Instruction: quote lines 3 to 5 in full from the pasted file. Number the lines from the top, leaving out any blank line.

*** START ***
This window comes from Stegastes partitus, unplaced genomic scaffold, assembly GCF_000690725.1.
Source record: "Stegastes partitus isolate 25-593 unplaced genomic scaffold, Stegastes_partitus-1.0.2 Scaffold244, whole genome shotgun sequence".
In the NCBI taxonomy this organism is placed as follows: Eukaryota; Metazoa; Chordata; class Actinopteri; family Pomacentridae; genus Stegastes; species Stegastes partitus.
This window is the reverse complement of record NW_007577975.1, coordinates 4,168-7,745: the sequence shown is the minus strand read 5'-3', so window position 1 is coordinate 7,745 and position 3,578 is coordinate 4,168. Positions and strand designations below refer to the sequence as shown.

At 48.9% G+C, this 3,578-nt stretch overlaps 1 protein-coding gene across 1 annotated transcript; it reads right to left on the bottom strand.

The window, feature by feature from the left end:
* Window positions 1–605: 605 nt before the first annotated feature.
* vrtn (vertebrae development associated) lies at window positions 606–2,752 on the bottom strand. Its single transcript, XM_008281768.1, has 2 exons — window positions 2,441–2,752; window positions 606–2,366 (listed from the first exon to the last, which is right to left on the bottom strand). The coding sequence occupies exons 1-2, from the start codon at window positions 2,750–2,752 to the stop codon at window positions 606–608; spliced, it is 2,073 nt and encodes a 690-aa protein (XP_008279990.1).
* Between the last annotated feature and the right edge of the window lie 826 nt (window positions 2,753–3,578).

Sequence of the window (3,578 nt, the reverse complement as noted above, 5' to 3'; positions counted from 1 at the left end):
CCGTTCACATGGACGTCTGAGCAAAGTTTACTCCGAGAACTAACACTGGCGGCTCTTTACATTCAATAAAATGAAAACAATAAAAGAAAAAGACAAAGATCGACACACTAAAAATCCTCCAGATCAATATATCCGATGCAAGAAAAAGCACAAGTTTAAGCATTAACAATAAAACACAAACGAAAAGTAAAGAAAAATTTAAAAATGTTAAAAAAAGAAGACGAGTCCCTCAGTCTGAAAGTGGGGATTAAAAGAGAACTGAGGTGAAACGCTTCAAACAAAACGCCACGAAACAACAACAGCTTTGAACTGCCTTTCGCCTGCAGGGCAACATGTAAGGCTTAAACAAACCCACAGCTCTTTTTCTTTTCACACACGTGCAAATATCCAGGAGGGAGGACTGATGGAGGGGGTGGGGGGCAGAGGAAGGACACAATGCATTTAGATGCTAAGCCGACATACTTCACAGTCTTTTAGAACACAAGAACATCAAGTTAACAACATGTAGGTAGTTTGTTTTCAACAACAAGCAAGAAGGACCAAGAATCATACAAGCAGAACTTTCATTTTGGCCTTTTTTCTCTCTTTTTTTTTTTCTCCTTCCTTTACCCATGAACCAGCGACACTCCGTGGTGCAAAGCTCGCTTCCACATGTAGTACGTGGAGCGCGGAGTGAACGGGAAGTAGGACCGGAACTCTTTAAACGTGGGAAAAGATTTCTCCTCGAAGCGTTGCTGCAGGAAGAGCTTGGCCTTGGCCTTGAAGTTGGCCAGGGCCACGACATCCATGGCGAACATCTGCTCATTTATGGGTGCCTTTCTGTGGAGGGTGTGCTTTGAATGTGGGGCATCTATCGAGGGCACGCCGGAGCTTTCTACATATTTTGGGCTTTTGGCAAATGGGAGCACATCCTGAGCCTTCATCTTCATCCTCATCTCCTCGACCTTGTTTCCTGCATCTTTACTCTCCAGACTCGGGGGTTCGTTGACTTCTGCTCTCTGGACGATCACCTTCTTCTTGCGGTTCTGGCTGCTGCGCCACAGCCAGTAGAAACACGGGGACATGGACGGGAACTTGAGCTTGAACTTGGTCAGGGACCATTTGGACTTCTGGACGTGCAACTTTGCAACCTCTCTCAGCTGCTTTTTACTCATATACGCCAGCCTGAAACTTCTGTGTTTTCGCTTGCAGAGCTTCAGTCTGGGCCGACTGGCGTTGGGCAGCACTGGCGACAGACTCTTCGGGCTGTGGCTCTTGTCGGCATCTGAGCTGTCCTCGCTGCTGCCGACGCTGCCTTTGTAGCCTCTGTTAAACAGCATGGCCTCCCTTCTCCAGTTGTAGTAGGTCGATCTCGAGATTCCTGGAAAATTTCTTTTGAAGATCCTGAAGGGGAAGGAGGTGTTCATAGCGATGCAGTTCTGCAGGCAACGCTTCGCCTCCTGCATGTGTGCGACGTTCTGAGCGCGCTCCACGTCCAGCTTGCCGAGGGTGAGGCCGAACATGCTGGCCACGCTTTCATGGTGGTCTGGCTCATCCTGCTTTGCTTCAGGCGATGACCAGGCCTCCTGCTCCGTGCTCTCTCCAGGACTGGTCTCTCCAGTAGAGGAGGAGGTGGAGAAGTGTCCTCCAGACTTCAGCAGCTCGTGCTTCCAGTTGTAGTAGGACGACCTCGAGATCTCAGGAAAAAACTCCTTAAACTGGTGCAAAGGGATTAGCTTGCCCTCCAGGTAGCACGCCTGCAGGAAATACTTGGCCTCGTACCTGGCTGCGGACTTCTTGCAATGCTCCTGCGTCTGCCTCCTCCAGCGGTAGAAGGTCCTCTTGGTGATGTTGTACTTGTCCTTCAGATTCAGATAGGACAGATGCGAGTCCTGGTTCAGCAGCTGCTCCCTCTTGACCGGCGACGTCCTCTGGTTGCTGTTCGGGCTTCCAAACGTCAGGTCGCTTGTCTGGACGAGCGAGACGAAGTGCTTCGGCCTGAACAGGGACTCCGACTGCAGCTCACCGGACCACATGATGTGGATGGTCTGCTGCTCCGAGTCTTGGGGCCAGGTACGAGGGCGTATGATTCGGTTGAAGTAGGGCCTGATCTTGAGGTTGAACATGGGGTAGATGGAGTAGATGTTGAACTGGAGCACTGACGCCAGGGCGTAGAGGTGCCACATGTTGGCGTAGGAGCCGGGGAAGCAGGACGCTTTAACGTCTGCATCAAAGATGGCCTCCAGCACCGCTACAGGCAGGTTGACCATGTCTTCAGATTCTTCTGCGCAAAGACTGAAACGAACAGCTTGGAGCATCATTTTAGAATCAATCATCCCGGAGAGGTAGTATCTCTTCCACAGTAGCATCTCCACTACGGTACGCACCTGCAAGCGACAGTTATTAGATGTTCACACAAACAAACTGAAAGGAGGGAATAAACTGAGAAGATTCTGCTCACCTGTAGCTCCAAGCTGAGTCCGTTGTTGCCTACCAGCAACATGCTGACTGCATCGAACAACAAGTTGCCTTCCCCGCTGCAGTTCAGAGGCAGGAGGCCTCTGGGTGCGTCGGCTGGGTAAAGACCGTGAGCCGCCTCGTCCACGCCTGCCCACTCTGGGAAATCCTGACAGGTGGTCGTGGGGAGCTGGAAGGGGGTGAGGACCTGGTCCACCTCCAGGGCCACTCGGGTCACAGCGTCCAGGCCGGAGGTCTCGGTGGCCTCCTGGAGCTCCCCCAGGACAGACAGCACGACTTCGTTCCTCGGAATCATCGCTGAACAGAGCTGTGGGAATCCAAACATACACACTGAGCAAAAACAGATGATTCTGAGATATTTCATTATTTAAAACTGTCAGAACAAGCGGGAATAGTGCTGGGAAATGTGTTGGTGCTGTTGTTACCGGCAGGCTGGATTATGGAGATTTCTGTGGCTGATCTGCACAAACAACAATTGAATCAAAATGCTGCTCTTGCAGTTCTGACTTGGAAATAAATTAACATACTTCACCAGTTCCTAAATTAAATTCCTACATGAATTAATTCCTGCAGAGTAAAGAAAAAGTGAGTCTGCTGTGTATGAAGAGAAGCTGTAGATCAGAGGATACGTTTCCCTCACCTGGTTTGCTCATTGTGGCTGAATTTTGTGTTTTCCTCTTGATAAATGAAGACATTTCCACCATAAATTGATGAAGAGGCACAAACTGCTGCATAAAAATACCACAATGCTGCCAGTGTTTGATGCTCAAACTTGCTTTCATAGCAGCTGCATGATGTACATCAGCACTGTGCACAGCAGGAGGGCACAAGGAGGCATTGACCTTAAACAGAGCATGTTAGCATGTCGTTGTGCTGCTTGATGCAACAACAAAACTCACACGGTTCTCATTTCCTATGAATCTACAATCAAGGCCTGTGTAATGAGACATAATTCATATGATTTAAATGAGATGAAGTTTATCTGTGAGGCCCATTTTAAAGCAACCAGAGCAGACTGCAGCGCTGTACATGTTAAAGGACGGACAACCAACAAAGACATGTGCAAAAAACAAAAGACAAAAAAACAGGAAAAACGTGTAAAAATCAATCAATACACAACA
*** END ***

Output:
In the NCBI taxonomy this organism is placed as follows: Eukaryota; Metazoa; Chordata; class Actinopteri; family Pomacentridae; genus Stegastes; species Stegastes partitus.
This window is the reverse complement of record NW_007577975.1, coordinates 4,168-7,745: the sequence shown is the minus strand read 5'-3', so window position 1 is coordinate 7,745 and position 3,578 is coordinate 4,168. Positions and strand designations below refer to the sequence as shown.

At 48.9% G+C, this 3,578-nt stretch overlaps 1 protein-coding gene across 1 annotated transcript; it reads right to left on the bottom strand.